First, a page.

• Worf Had the Flu: Tamatoa easily beats Maui down, but Maui had been out of practice for a thousand years to the point he forgot how to shapeshift. Tamatoa's reaction to seeing Maui with his fishhook again and his rematches with Te Kā imply he'd have been no match for Maui had he not been so rusty.
  • World-Wrecking Wave: Is gradually happening to the world once Maui stole the heart of Te Fiti: diseased coconut trees, missing fish, black blight on rocks, etc.
  • Wrecked Weapon: After the abortive first engagement with Te Kā, Maui's fishhook is damaged after he tries to parry a blow from Te Kā with it. Its magical powers become balky, and it arcs with purple electricity from the damaged portions. In the second fight, it's completely broken, but Maui has taken Moana's words about his true being to heart and isn't despondent over it this time. Once Te Kā is restored into Te Fiti, she restores the hook and bestows it back to a contrite Maui.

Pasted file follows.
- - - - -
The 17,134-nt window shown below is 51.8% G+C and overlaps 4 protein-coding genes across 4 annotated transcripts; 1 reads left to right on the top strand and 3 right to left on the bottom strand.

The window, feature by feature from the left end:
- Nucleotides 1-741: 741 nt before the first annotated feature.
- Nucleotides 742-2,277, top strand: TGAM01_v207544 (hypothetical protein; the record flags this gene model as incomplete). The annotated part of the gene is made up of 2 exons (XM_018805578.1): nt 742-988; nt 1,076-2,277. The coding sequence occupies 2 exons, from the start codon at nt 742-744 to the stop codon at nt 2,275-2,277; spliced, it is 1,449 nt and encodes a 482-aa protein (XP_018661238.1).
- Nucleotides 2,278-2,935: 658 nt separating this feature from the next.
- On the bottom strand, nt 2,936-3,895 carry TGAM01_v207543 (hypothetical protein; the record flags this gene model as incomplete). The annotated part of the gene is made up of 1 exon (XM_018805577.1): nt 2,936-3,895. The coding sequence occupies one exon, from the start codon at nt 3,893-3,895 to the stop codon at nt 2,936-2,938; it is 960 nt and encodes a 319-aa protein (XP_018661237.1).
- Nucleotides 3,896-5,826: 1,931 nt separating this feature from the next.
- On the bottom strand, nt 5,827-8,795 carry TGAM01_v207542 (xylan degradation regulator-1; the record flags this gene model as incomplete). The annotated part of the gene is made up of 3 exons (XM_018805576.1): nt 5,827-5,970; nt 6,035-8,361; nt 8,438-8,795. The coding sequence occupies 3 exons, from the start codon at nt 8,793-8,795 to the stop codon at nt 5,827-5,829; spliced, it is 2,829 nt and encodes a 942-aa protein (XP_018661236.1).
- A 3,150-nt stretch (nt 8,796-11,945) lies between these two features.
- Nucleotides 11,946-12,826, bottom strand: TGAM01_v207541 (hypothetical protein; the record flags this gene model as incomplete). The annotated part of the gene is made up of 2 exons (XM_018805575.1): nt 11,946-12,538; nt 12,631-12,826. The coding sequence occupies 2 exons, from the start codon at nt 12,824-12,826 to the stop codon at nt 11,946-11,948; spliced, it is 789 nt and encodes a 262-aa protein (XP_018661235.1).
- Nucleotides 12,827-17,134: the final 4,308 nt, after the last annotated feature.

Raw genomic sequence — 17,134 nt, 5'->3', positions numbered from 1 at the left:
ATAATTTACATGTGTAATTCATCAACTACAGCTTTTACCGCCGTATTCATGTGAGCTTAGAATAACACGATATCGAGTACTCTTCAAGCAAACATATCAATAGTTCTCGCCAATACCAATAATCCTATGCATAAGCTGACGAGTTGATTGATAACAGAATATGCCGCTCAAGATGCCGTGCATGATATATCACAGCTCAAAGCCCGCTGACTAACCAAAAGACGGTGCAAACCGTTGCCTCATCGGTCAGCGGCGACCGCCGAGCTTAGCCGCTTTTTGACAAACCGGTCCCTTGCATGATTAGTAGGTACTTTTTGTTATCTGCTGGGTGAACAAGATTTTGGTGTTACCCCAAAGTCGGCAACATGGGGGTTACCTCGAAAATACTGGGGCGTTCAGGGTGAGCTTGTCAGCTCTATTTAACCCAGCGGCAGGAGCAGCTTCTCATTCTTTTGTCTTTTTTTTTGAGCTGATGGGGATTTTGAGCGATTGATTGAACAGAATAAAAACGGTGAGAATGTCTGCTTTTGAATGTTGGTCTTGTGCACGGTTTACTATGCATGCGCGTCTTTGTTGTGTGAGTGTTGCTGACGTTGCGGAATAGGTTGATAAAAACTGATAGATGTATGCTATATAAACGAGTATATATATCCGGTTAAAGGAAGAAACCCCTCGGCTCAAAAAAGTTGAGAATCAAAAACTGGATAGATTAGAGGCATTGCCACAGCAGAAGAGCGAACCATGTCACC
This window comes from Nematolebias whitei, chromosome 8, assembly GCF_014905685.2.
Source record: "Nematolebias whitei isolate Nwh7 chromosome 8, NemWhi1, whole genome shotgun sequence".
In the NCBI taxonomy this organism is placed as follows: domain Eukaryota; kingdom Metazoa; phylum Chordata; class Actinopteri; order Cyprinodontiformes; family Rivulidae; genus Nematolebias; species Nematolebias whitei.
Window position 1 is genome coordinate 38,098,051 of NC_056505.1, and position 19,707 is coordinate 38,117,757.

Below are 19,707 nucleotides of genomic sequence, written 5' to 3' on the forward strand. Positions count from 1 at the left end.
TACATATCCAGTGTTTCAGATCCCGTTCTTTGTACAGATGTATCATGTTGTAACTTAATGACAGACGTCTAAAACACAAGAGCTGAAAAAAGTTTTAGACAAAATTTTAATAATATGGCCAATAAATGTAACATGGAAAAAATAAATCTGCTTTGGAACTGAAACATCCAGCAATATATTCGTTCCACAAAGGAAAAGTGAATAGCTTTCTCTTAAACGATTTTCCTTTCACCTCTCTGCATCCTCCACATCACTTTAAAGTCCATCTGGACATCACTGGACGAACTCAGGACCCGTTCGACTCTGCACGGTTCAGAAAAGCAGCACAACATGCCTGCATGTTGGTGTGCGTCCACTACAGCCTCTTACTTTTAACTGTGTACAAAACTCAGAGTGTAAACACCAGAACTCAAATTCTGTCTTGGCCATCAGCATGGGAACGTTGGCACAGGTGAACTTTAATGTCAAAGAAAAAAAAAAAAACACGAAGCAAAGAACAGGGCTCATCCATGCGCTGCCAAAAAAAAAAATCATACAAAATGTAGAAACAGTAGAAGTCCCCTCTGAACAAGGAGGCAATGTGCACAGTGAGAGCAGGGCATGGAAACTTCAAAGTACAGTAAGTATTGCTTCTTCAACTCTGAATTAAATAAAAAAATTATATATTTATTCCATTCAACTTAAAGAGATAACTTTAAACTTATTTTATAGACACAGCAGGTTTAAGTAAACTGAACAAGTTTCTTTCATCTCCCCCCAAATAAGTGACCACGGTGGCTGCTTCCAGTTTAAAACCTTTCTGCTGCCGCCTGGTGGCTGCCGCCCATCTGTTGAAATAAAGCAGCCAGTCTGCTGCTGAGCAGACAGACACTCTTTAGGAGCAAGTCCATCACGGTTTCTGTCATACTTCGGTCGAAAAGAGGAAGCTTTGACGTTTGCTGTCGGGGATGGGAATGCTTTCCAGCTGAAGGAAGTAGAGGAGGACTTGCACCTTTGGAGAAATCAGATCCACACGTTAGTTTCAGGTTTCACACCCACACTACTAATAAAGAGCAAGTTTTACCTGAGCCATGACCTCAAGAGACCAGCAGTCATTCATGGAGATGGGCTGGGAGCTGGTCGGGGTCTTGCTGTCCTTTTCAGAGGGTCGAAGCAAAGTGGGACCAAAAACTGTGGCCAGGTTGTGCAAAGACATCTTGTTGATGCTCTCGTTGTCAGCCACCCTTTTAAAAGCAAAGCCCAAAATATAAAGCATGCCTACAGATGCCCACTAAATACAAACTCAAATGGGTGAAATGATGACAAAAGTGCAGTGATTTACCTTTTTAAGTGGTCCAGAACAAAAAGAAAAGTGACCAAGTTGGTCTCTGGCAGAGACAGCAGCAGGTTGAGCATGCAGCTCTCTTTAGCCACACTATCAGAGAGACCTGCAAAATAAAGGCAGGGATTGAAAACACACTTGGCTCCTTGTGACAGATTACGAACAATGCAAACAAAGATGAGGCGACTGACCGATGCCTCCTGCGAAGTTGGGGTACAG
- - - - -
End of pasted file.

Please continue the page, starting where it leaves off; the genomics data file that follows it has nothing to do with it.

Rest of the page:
• You Are Better Than You Think You Are: Moana gives Maui such a speech when he lost belief in himself after his poor performance against Tamatoa.
    Moana: Maybe the gods found you for a reason. Maybe the ocean brought you to them... because it saw someone who was worthy of being saved. But the gods aren't the ones who make you Maui. You are.
  • You Are Not Alone: "I Am Moana" has Moana visited by the spirits of Gramma Tala and their Voyager ancestors. While Tala gives Moana a musical pep talk, once Moana regains her confidence, the First Chief sails alongside her and they share a salute.
  • You Will Not Evade Me: During their fight, Tamatoa pulls Maui back into melee range by his feet.


Video Example(s):



Maui's body is covered with tattoos that tell of his legendary feats. Mini-Maui, the small version of the legendary demigod, is his own sapient being who moves around and interacts with the big guy and often acts as his conscience.

How well does it match the trope?

5 (4 votes)

Example of:

Main / AnimatedTattoo